Revenge porn campaigner warns “well intended” petitions are giving abuse sites more traffic

Sophie Gallagher
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An online petition to remove a website that “promotes revenge pornography” has had the unintended consequence of generating more traffic, according to campaigners.

The Change.org petition says the website - the name of which The Independent has chosen not to publish - is “dangerous” and should be shut down immediately.

“It promotes itself as a revenge porn site encouraging its users to share information and explicit content about particular women,” it says.

On the unnamed website, which is hosted in Russia, users regularly share and trade sexual photographs or videos of third parties who have not given their consent to them being shared, as well as home addresses and workplaces of those in the images.

The website charges users $29.99 (£23) per quarter and payment is made in Bitcoin.

The petition continues: "This is an absolute outrage and violation of women's rights. This website and the behaviour it promotes encourages a dangerous and predatory mindset, abuse and stalking."

But campaigners working to highlight issues around image-based sexual abuse, such as revenge porn, say the petition - which gathered 21,000 signatures in three days - has had unintended consequences.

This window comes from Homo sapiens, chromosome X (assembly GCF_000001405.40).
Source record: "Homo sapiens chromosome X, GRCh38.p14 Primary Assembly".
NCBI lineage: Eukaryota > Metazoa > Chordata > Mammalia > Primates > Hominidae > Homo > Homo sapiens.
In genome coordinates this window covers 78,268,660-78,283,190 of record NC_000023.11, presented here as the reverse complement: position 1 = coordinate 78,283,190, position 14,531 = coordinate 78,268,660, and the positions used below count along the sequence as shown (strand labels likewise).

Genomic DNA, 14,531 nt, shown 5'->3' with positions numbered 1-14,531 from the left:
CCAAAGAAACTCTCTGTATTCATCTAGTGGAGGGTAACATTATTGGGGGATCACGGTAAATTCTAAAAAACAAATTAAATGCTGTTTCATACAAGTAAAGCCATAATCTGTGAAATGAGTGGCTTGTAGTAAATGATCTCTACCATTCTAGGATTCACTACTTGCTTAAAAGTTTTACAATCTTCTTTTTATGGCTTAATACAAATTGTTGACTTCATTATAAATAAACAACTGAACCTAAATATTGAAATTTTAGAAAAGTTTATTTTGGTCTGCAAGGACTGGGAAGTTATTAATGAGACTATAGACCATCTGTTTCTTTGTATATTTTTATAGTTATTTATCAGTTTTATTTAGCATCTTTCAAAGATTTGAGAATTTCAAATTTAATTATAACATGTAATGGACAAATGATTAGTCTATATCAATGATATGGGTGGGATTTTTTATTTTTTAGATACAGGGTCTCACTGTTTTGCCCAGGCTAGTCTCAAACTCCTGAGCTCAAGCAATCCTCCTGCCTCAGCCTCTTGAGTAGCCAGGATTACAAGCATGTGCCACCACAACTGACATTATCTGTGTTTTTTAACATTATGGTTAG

Kate Isaacs, who founded ‘Not Your Porn’ after her friend was the victim of revenge porn, told The Independent: “All that petition has done is creating an advert to further promote that website and it’s dangerous.

“People feel powerless and petition sites like Change offer power to people, so they’re always well intended, but they cannot offer real solutions.”

Isaacs says that the petition has had the “total opposite effect” to what the creator wanted.

The campaigner says traffic to the website has been driven up “mass amounts” by the petition. The petition originally featured a direct link to the site, but that has now been removed.

Google Trends analysis by The Times estimated that visits to the site from the UK had increased to a value of 100 (it provides a relative value not real-time figures). But this is the maximum potential increase, indicating a huge interest as a result of the petition.

Commenters on the petition gave reasons for signing, one said: "I'm signing because revenge porn is deplorable..."

Another said: "This is creepy. A violation of human rights. Violation of privacy."

This isn’t the first time the website has come under fire: in 2018 the Australian government issued a warning against people using the website.

Isaacs said petition websites need to be more vigilant about what they permit on their platform and have moderators looking at petitions of this nature.

A spokesman for Change.org said: “We have a robust set of community guidelines and there is a button on every petition page which allows users to flag any concerns to our dedicated policy team.

"We were made aware of a complaint relating to this petition. Our policy team acted quickly to investigate and disable any links to the website from the petition."